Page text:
Case studies

The study explores the connection between the consumption of extremist (Islamist) material on the internet by young people and associated radicalisation. Previous research has already shown the great importance of the internet for the spread of radicalising material. This study additionally examines which characteristics make target persons particularly susceptible in this respect and which channels and media are particularly effective. For example, it is found that although video footage of beheadings is the most popular among young people, it has a low potential for radicalisation. In contrast, while online magazines of the so-called Islamic State and Al-Qaeda are only sought out by very few, they have the greatest cognitive effect. This is to provide insights for deradicalisation strategies. At the same time, the results may be used by extremist and terrorist groups for more effective recruitment methods.

See: Frissen, T. (2021). Internet, the great radicalizer? Exploring relationships between seeking for online extremist materials and cognitive radicalization in young adults. Computers in Human Behavior, 114, 106549.

The aim of the research project was to use non-invasive electroencephalogram (EEG) to identify brain regions responsible for storing and reproducing numbers, images and geodata. This could, for example, enable physically impaired persons to interact better with their environment, to carry out banking transactions by thought and without further input devices, or to communicate with other persons. The reliability of the extracted data has improved continuously during the experiments. However, if the technology is further developed, sensitive information could also be extracted in this way in the future, including passwords and bank data by means of harmless stimuli, so that misuse would be possible.

See: Martinovic, I., Davies, D., Frank, M., Perito, D., Ros, T., & Song, D. (2012). On the feasibility of side-channel attacks with brain-computer interfaces. In 21st {USENIX} Security Symposium ({USENIX} Security 12) (pp. 143–158).

This research project wants to further develop a deep learning algorithm to identify patterns in facial images. The project plans to train the algorithm using photos of openly homosexual and heterosexual individuals so that it can analyse other portrait photos to predict sexual orientation. The benefit of the project according to researchers is to find out how deep learning algorithms connect data and what reference points they select to make predictions. Purported additional benefits are furthering our understanding of the physiological correlates and origins of human sexual orientation and the limits of human perception. The risk of malicious application lies in the possible illegal acquisition of sensitive personal data using the biometrics of individuals, for example in countries in which homosexuality is criminalised. This research also opens the doors to racial profiling and is reminiscent of racial hygiene research under National Socialism using physiognomies. Highly developed deep learning algorithms of this kind could also be used to group people according to their consumer or voting behaviour or their criminal history.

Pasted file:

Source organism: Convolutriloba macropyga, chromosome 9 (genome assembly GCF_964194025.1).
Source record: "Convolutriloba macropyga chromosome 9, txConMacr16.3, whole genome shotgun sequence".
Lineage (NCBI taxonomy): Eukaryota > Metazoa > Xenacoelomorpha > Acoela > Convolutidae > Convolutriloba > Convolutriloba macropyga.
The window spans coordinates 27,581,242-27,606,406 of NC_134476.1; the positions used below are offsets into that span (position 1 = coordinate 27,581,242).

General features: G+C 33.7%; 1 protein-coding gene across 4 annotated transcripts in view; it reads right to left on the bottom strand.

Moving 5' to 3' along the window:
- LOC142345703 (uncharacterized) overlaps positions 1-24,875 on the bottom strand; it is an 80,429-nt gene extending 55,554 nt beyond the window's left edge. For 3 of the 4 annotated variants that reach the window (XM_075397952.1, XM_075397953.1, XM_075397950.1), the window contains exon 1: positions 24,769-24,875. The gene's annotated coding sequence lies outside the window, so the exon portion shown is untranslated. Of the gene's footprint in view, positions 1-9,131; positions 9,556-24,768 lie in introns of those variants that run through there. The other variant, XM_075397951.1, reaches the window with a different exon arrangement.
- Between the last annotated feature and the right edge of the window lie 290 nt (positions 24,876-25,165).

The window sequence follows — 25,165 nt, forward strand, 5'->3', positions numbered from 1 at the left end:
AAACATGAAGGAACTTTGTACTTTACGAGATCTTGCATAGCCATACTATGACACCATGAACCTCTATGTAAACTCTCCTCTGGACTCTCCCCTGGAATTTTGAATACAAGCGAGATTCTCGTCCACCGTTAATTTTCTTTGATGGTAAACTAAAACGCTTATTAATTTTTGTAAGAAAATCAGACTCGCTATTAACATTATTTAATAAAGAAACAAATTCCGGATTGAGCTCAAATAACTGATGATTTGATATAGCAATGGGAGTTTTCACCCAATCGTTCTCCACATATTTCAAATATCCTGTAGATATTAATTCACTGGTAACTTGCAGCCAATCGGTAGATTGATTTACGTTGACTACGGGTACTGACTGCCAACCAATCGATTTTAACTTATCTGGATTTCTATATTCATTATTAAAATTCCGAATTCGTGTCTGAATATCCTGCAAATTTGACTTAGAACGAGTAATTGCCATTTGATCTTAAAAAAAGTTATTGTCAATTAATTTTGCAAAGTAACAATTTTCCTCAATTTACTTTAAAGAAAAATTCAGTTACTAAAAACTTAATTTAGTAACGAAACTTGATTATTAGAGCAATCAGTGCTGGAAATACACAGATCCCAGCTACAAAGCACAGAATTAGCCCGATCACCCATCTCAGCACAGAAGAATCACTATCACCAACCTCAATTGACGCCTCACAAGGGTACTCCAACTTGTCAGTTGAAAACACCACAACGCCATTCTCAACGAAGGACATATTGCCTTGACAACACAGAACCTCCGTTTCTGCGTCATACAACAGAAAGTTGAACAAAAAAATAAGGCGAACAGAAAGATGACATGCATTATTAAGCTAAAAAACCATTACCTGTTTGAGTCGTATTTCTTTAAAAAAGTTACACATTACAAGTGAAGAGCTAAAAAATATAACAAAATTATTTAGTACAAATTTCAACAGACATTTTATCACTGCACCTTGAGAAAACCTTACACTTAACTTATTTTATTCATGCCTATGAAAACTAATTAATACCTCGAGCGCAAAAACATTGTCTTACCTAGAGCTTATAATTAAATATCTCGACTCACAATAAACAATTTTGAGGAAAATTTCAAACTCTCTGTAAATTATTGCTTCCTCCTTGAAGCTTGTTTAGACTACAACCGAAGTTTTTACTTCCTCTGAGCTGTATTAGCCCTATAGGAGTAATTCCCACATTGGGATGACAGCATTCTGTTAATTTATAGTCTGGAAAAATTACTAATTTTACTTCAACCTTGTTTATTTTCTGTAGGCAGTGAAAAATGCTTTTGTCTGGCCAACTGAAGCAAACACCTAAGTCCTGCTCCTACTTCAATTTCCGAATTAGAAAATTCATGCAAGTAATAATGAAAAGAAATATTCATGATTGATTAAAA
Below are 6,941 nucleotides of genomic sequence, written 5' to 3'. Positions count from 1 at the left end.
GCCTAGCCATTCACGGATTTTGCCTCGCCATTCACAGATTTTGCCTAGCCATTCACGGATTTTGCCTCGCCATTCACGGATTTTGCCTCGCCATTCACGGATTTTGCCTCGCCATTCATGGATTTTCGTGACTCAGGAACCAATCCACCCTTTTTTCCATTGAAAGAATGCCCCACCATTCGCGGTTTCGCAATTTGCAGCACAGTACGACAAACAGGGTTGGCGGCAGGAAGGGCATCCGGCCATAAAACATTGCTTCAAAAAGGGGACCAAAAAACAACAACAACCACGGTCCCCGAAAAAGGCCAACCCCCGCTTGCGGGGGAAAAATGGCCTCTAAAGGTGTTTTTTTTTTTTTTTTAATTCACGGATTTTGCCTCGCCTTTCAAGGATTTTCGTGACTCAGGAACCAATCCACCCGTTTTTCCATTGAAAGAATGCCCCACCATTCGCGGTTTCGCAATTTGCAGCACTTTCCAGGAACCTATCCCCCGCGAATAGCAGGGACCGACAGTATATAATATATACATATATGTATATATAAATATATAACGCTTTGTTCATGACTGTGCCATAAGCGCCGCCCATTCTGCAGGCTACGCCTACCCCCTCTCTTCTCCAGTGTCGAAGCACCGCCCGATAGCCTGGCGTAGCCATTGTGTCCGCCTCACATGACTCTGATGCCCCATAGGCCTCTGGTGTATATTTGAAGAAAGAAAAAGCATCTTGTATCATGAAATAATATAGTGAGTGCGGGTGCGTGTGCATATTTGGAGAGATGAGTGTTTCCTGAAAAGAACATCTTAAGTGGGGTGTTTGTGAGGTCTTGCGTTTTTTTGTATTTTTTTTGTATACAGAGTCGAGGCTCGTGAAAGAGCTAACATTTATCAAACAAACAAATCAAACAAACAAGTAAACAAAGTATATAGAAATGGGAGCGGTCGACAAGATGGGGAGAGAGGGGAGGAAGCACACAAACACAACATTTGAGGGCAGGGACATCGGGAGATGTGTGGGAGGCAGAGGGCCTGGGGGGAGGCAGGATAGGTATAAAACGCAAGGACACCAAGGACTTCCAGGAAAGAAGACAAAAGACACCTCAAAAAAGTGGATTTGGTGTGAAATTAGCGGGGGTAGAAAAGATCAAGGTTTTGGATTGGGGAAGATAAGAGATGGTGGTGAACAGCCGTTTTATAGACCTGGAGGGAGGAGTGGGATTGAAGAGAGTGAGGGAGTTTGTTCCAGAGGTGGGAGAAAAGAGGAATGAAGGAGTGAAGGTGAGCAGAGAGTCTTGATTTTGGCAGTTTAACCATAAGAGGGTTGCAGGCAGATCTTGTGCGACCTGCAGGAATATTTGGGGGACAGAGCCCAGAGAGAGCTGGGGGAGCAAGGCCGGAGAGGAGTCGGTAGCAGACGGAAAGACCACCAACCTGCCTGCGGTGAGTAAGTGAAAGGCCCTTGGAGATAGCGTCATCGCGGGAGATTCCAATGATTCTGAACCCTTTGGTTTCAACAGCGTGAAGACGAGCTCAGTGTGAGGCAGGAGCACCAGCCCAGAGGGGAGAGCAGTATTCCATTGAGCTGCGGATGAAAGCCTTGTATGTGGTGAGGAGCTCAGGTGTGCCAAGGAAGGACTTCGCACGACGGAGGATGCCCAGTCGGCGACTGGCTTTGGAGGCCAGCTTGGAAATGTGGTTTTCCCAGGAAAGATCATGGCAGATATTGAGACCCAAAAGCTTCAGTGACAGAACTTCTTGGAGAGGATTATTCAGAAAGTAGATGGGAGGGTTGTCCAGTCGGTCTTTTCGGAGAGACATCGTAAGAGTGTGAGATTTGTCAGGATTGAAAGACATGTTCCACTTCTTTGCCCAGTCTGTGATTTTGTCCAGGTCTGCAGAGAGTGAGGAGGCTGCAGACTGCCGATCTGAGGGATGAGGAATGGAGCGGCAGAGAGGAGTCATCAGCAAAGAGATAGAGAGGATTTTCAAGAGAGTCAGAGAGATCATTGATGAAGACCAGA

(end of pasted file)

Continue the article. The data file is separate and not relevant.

See: Wang, Y. and Kosinski, M. (2017). Deep neural networks are more accurate than humans at detecting sexual orientation from facial images. PsyArXiv.

The proposed research project aims to systematically identify vulnerabilities in computer programs, particularly in the operating systems of Wi-Firouters, smartphones and laptops using AI methods and to develop automated defensive measures. The results of this research project would come in useful everywhere where these computer programs need to be monitored and updated regularly. At the same time, the results would allow the identification and exploitation of these vulnerabilities in numerous devices that are not regularly monitored and updated. A notable example in this context is the ransomware WannaLaugh. It is constantly updated with new vulnerabilities and used to blackmail users of vulnerable IT devices. The results of the research project could undoubtedly be used to make WannaLaugh even more damaging.

See: The Malicious Use of Artificial Intelligence: Forecasting, Prevention, and Mitigation“. Available at: